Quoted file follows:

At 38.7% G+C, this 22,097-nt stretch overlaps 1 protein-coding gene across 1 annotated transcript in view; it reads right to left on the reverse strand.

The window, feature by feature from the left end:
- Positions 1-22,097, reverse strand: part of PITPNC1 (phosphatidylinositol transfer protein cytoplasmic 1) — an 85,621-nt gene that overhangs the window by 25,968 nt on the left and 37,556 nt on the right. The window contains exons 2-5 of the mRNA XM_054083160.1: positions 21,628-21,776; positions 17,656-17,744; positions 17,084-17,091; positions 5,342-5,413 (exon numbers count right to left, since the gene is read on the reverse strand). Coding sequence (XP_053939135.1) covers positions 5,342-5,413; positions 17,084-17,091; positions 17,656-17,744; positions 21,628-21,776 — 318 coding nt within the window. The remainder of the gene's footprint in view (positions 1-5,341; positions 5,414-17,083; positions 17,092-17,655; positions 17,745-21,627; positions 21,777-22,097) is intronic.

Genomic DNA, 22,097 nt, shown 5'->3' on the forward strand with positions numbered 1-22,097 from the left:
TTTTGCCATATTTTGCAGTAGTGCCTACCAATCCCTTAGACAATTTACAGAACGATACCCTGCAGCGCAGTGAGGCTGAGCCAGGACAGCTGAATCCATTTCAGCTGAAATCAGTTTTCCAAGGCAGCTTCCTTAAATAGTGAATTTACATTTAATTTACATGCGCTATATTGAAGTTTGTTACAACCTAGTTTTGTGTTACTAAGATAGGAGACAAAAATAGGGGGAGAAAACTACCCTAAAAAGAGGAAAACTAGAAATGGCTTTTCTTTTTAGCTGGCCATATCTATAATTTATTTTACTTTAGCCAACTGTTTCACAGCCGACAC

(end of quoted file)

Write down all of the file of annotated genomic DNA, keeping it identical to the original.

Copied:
At 38.7% G+C, this 22,097-nt stretch overlaps 1 protein-coding gene across 1 annotated transcript in view; it reads right to left on the reverse strand.

The window, feature by feature from the left end:
- Positions 1-22,097, reverse strand: part of PITPNC1 (phosphatidylinositol transfer protein cytoplasmic 1) — an 85,621-nt gene that overhangs the window by 25,968 nt on the left and 37,556 nt on the right. The window contains exons 2-5 of the mRNA XM_054083160.1: positions 21,628-21,776; positions 17,656-17,744; positions 17,084-17,091; positions 5,342-5,413 (exon numbers count right to left, since the gene is read on the reverse strand). Coding sequence (XP_053939135.1) covers positions 5,342-5,413; positions 17,084-17,091; positions 17,656-17,744; positions 21,628-21,776 — 318 coding nt within the window. The remainder of the gene's footprint in view (positions 1-5,341; positions 5,414-17,083; positions 17,092-17,655; positions 17,745-21,627; positions 21,777-22,097) is intronic.

Genomic DNA, 22,097 nt, shown 5'->3' on the forward strand with positions numbered 1-22,097 from the left:
TTTTGCCATATTTTGCAGTAGTGCCTACCAATCCCTTAGACAATTTACAGAACGATACCCTGCAGCGCAGTGAGGCTGAGCCAGGACAGCTGAATCCATTTCAGCTGAAATCAGTTTTCCAAGGCAGCTTCCTTAAATAGTGAATTTACATTTAATTTACATGCGCTATATTGAAGTTTGTTACAACCTAGTTTTGTGTTACTAAGATAGGAGACAAAAATAGGGGGAGAAAACTACCCTAAAAAGAGGAAAACTAGAAATGGCTTTTCTTTTTAGCTGGCCATATCTATAATTTATTTTACTTTAGCCAACTGTTTCACAGCCGACAC